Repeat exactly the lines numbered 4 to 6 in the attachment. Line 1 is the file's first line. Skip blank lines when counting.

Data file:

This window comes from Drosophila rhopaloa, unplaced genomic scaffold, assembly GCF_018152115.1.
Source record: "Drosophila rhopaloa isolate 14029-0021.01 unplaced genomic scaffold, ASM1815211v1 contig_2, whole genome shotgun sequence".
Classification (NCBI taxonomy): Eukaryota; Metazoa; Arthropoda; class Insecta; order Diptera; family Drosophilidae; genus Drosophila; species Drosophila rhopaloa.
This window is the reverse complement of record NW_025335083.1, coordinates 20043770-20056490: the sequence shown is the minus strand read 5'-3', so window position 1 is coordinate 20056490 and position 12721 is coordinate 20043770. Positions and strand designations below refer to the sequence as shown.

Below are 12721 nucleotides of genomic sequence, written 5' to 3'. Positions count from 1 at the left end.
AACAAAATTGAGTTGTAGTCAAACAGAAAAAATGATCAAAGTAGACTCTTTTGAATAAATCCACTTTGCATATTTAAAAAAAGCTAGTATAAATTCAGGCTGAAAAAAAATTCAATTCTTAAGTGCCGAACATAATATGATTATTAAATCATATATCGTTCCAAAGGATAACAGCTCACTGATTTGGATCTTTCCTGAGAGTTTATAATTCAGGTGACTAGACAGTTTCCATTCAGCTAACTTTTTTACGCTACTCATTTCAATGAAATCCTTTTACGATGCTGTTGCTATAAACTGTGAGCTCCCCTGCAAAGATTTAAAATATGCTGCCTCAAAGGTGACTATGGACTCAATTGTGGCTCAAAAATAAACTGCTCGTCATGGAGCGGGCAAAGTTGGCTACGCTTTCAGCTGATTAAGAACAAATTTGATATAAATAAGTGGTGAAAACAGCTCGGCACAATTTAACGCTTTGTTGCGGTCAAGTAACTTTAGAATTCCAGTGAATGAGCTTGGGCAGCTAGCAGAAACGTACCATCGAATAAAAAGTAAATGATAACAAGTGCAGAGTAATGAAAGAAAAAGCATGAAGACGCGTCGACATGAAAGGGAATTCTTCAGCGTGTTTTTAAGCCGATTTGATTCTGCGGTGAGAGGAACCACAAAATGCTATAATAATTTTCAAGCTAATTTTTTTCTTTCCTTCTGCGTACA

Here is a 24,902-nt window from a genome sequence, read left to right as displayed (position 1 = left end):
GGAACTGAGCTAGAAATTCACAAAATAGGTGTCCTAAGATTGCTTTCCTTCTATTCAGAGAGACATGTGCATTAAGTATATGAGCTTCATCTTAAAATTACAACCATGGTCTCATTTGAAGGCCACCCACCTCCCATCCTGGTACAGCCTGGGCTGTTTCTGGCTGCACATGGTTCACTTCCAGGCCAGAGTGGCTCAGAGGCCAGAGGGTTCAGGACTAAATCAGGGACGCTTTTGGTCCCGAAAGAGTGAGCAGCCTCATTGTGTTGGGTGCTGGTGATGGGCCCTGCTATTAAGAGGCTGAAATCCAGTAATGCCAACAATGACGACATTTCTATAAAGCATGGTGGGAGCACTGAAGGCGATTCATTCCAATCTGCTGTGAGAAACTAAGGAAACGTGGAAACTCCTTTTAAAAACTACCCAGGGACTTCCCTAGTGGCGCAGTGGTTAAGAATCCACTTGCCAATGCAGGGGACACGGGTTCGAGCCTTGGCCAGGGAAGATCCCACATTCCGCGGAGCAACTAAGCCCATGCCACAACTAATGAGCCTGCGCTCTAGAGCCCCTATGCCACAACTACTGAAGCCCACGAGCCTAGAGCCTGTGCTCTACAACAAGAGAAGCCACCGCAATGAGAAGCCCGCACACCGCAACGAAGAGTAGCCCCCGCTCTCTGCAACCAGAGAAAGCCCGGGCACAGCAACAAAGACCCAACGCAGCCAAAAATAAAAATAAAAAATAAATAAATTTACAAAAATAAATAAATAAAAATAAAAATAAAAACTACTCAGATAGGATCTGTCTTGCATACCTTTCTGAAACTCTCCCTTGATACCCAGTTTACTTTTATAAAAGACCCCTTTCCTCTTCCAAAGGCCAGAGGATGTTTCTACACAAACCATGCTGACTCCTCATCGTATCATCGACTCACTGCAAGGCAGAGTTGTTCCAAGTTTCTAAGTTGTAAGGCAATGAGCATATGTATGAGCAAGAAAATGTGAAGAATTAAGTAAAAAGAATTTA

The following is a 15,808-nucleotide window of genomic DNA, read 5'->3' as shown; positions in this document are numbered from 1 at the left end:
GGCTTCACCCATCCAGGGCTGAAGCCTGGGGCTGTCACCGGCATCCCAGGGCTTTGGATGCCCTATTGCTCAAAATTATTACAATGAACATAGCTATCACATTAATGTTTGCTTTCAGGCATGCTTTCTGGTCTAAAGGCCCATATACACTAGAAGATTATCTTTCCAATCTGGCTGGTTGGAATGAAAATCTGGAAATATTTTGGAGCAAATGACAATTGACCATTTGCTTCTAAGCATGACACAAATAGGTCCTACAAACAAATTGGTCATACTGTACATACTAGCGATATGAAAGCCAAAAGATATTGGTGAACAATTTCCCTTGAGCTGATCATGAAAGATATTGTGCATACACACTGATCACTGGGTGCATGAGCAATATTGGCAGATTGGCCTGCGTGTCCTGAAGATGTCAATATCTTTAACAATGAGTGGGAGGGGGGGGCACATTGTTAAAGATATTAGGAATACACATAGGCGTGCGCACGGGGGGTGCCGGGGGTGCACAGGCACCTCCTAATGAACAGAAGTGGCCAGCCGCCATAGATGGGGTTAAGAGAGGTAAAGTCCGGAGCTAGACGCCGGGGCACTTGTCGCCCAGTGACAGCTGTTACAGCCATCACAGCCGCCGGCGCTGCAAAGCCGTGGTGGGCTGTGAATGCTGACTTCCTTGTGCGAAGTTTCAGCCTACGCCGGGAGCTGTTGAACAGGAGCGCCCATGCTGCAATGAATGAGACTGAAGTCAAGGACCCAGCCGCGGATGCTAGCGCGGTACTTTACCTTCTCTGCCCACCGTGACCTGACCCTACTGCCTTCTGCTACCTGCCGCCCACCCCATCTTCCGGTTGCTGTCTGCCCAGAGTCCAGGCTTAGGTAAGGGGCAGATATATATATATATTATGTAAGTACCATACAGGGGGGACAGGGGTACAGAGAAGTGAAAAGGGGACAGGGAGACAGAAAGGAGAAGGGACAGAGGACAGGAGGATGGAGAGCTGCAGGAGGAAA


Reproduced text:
This window is the reverse complement of record NW_025335083.1, coordinates 20043770-20056490: the sequence shown is the minus strand read 5'-3', so window position 1 is coordinate 20056490 and position 12721 is coordinate 20043770. Positions and strand designations below refer to the sequence as shown.

Below are 12721 nucleotides of genomic sequence, written 5' to 3'. Positions count from 1 at the left end.
AACAAAATTGAGTTGTAGTCAAACAGAAAAAATGATCAAAGTAGACTCTTTTGAATAAATCCACTTTGCATATTTAAAAAAAGCTAGTATAAATTCAGGCTGAAAAAAAATTCAATTCTTAAGTGCCGAACATAATATGATTATTAAATCATATATCGTTCCAAAGGATAACAGCTCACTGATTTGGATCTTTCCTGAGAGTTTATAATTCAGGTGACTAGACAGTTTCCATTCAGCTAACTTTTTTACGCTACTCATTTCAATGAAATCCTTTTACGATGCTGTTGCTATAAACTGTGAGCTCCCCTGCAAAGATTTAAAATATGCTGCCTCAAAGGTGACTATGGACTCAATTGTGGCTCAAAAATAAACTGCTCGTCATGGAGCGGGCAAAGTTGGCTACGCTTTCAGCTGATTAAGAACAAATTTGATATAAATAAGTGGTGAAAACAGCTCGGCACAATTTAACGCTTTGTTGCGGTCAAGTAACTTTAGAATTCCAGTGAATGAGCTTGGGCAGCTAGCAGAAACGTACCATCGAATAAAAAGTAAATGATAACAAGTGCAGAGTAATGAAAGAAAAAGCATGAAGACGCGTCGACATGAAAGGGAATTCTTCAGCGTGTTTTTAAGCCGATTTGATTCTGCGGTGAGAGGAACCACAAAATGCTATAATAATTTTCAAGCTAATTTTTTTCTTTCCTTCTGCGTACA